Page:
It is easy to sit at almost any intersection in our community, spot a person we presume to be homeless, mentally ill (or both), and think to ourselves “No one is doing anything about this.”

Nothing could be further from the truth.

First, make no mistake. The challenges of homelessness, mental illness, substance abuse and general disenfranchisement from our community are complex. There are no simple solutions.

Five years ago, our community was in crisis. County mental health services were unraveling. Calls to law enforcement were on the rise. The number of mental health patients arriving in our hospital emergency rooms was spiraling out of control.

Homeless folks were gathering in increasing numbers across the community. Our faith-based and community-based organizations were overwhelmed with needs they could not meet. The convergence of these factors was creating a dangerous and unsustainable situation.

In 2011, a small group of community leaders from all sectors came together to have a conversation about what we all could do – collectively – to significantly transform our mental health system of care. We gathered to consider this seemingly intractable challenge. We toured communities like San Antonio and San Diego to learn about what worked. And what didn’t.

Our group, Community Conversations, has stayed together since 2011 and represents an amazing collaboration of community leaders: police chiefs from Fresno, Clovis, and Selma; the sheriff’s office; Superior Court; the district attorney; Fresno County Probation; hospital CEOs; the Fresno mayor’s office; Fresno County Department of Behavioral Health and Emergency Medical System; Veterans Affairs; community health clinics; housing providers; community- and faith-based leaders; Fresno State, Fresno Pacific and Alliant universities; mental health providers; family members; and more.

Our group is driven by several core principles. First, if any one sector could have solved the issues of mental health, homelessness and substance abuse on its own, it would have. But they couldn’t. Silos came down. Our shared vision keeps us at the table.

Second, at every meeting, the group is reminded that the political will to change our system and improve the lives of the people we serve is at that table. Remain committed or step away. Thankfully, the group has grown as participants have recognized that the power of this collaborative to substantively change our community for the better is far greater than the power of any one of our organizations on our own.

Third, we are driven by outcomes. Not talk, but real outcomes we can see and measure.

This month, we celebrated the one-year anniversary of the MAP Point at the Pov (Poverello House, a homeless shelter). MAP Point, the Multi-Agency Access Partnership, was launched last year to provide a single point of entry into the very complex systems of behavioral health, substance abuse treatment, social services, housing and more.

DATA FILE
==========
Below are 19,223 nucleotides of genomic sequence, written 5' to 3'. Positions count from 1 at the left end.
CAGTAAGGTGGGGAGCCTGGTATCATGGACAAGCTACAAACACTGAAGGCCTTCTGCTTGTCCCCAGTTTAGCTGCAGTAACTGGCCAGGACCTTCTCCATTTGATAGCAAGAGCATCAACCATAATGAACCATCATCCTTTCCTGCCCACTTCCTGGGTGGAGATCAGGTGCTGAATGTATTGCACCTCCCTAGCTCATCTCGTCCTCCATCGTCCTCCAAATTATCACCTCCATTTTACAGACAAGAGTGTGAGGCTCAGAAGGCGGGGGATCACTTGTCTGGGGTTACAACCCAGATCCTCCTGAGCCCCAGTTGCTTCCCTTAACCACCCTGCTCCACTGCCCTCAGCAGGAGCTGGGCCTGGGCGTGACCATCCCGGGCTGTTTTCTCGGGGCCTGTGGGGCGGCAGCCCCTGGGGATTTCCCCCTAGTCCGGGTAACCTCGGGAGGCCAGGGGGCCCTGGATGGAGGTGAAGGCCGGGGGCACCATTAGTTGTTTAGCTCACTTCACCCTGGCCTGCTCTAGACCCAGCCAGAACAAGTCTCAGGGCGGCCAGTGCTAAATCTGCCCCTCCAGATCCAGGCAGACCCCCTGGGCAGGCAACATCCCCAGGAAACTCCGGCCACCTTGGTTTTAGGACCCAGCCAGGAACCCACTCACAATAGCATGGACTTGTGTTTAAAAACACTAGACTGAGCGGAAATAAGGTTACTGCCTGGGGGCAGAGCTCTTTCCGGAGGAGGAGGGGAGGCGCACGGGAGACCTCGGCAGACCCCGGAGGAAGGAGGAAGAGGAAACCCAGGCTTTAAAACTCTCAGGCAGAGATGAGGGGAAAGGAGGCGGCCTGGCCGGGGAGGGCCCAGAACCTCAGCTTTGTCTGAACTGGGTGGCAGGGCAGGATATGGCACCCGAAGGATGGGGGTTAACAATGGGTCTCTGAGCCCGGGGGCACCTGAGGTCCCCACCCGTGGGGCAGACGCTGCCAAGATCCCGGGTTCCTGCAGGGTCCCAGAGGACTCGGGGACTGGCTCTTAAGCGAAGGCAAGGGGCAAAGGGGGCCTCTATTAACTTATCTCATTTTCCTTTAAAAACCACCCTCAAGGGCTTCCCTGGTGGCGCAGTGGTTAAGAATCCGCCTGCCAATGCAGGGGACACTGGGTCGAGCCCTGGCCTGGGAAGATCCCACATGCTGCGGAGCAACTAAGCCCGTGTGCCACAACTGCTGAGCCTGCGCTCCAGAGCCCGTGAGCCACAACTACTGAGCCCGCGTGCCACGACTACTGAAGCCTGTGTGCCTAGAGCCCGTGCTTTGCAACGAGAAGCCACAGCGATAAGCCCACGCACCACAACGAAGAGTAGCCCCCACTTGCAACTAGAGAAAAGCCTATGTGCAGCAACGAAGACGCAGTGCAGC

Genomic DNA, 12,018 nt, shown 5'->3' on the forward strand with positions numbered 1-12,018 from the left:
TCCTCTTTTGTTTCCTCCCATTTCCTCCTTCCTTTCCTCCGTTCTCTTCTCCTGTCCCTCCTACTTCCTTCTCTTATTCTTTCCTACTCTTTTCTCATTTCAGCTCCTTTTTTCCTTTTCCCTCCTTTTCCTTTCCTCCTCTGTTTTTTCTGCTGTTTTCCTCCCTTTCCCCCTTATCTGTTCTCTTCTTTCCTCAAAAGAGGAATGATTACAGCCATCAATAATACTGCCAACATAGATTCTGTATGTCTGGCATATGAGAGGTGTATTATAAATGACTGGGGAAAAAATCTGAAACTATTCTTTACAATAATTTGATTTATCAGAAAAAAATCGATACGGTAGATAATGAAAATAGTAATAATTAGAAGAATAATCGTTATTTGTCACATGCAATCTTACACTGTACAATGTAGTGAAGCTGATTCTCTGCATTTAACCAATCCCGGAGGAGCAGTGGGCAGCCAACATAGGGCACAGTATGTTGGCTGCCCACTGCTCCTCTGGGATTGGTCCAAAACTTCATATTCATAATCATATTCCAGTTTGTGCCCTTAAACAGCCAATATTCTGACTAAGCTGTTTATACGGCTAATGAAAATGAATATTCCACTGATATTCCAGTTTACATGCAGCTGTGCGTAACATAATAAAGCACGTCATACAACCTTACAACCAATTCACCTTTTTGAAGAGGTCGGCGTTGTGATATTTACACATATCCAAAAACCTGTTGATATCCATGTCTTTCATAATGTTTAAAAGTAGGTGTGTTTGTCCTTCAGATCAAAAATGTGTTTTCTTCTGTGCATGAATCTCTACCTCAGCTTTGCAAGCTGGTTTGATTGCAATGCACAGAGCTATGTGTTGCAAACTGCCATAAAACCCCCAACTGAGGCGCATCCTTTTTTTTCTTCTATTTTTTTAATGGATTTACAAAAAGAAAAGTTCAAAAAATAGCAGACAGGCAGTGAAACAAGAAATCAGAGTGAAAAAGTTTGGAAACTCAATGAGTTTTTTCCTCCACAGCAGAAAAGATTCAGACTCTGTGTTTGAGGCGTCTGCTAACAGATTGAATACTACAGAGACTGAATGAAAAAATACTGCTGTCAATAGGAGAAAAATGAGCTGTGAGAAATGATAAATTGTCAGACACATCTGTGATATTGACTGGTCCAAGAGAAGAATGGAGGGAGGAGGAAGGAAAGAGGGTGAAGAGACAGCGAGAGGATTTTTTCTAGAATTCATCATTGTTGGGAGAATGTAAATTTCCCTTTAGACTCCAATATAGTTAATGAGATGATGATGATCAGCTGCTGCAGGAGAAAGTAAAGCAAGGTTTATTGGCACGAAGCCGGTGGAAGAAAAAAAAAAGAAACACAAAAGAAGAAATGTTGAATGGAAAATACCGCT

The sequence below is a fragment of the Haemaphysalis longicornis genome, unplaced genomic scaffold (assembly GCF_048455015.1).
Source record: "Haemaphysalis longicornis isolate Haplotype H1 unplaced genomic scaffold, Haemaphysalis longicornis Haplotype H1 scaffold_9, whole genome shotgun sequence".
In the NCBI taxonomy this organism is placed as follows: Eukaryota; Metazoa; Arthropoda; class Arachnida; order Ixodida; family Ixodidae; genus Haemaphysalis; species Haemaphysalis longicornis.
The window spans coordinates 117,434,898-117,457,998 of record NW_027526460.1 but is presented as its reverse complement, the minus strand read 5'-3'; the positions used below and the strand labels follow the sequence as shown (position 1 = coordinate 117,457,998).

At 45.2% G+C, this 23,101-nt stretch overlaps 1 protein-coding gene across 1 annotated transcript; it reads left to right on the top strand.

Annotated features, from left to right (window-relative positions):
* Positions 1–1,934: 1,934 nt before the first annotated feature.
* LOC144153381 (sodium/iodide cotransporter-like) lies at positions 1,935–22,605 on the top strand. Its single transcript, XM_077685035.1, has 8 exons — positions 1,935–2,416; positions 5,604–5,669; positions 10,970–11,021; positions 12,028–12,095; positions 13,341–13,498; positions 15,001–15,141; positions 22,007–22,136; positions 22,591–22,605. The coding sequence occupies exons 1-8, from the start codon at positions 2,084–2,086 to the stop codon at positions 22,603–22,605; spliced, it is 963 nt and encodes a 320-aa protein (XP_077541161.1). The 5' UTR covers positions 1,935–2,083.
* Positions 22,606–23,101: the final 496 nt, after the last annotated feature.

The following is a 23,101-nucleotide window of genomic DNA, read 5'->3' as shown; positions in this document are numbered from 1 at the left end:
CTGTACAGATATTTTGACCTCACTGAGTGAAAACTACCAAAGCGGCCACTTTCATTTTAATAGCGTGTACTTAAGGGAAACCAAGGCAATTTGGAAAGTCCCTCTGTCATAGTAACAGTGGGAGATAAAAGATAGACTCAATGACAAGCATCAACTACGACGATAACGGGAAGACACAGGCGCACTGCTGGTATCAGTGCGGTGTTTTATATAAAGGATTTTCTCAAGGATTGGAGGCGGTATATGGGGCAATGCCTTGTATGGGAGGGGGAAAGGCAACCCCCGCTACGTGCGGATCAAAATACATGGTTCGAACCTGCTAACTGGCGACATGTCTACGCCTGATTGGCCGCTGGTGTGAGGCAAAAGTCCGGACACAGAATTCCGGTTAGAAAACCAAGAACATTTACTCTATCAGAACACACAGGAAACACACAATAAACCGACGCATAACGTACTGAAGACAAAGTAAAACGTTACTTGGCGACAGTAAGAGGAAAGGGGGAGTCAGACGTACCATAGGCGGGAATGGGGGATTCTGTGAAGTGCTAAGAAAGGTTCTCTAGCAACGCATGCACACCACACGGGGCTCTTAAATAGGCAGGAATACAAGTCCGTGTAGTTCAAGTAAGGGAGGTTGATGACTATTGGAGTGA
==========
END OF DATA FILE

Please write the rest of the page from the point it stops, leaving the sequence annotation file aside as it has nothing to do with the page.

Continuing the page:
Since its inception, the MAP Point at the Pov has encountered nearly 3,700 individuals, some more than once. Of that number, we have helped establish 681 households – including 324 veteran households – through federally funded programs, reunification with family or friends or self-resolution. We made 1,785 linkages to services, including mental health, substance abuse and employment. We served men, women and a growing number of families through our first MAP Point.

At our one-year celebration, we had the privilege of hearing from Bill. Bill recounted his story of many start-and-stop attempts at finding help, none of which were successful until he ventured into the MAP Point and connected with his case manager, Ernesto.

Ernesto became Bill’s “navigator,” ensuring he had the help he needed for housing, medical care and more. Within 30 days, Bill signed an apartment lease, his health has improved, and he is contributing to our community in far more productive ways.

The county Department of Behavioral Health will take the lead on expanding our network of MAP Points to rural communities and to underserved populations in our communities. We firmly believe that getting services to where folks are – and having all the services where and when they need them – is our best chance at restoring the individuals we serve to their highest and best selves.

And after all, isn’t that the responsibility and challenge of leadership?

To quote Mayor Ashley Swearengin, there is no reason for Fresno to be “hopeless about homelessness.” To the contrary, we have all the pieces in place to effectively address issues of homelessness and mental health better than most places in the country.

We invite you to be part of the solution, instead of just sitting at the intersection.